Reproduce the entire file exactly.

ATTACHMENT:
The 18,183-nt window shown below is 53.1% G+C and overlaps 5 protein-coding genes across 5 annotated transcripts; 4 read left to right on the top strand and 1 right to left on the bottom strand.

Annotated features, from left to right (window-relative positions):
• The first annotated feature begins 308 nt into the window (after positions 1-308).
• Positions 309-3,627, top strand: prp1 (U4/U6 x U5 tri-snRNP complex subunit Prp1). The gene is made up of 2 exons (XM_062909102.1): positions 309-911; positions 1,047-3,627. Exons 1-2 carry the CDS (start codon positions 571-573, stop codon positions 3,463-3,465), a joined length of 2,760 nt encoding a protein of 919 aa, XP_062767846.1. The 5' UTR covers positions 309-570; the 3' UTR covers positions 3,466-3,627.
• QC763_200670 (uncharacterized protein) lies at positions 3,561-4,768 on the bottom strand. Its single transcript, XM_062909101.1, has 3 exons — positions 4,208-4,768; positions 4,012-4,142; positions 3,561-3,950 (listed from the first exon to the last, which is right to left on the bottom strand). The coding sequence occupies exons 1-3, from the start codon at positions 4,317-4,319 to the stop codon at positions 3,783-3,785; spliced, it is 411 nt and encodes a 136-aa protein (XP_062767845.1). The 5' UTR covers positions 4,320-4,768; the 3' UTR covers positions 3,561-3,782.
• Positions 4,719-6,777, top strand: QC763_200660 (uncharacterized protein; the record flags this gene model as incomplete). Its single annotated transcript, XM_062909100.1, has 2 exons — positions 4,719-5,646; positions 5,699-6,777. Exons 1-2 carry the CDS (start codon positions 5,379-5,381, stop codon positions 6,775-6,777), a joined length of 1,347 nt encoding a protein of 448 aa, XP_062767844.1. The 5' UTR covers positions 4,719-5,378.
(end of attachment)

The 18,183-nt window shown below is 53.1% G+C and overlaps 5 protein-coding genes across 5 annotated transcripts; 4 read left to right on the top strand and 1 right to left on the bottom strand.

Annotated features, from left to right (window-relative positions):
• The first annotated feature begins 308 nt into the window (after positions 1-308).
• Positions 309-3,627, top strand: prp1 (U4/U6 x U5 tri-snRNP complex subunit Prp1). The gene is made up of 2 exons (XM_062909102.1): positions 309-911; positions 1,047-3,627. Exons 1-2 carry the CDS (start codon positions 571-573, stop codon positions 3,463-3,465), a joined length of 2,760 nt encoding a protein of 919 aa, XP_062767846.1. The 5' UTR covers positions 309-570; the 3' UTR covers positions 3,466-3,627.
• QC763_200670 (uncharacterized protein) lies at positions 3,561-4,768 on the bottom strand. Its single transcript, XM_062909101.1, has 3 exons — positions 4,208-4,768; positions 4,012-4,142; positions 3,561-3,950 (listed from the first exon to the last, which is right to left on the bottom strand). The coding sequence occupies exons 1-3, from the start codon at positions 4,317-4,319 to the stop codon at positions 3,783-3,785; spliced, it is 411 nt and encodes a 136-aa protein (XP_062767845.1). The 5' UTR covers positions 4,320-4,768; the 3' UTR covers positions 3,561-3,782.
• Positions 4,719-6,777, top strand: QC763_200660 (uncharacterized protein; the record flags this gene model as incomplete). Its single annotated transcript, XM_062909100.1, has 2 exons — positions 4,719-5,646; positions 5,699-6,777. Exons 1-2 carry the CDS (start codon positions 5,379-5,381, stop codon positions 6,775-6,777), a joined length of 1,347 nt encoding a protein of 448 aa, XP_062767844.1. The 5' UTR covers positions 4,719-5,378.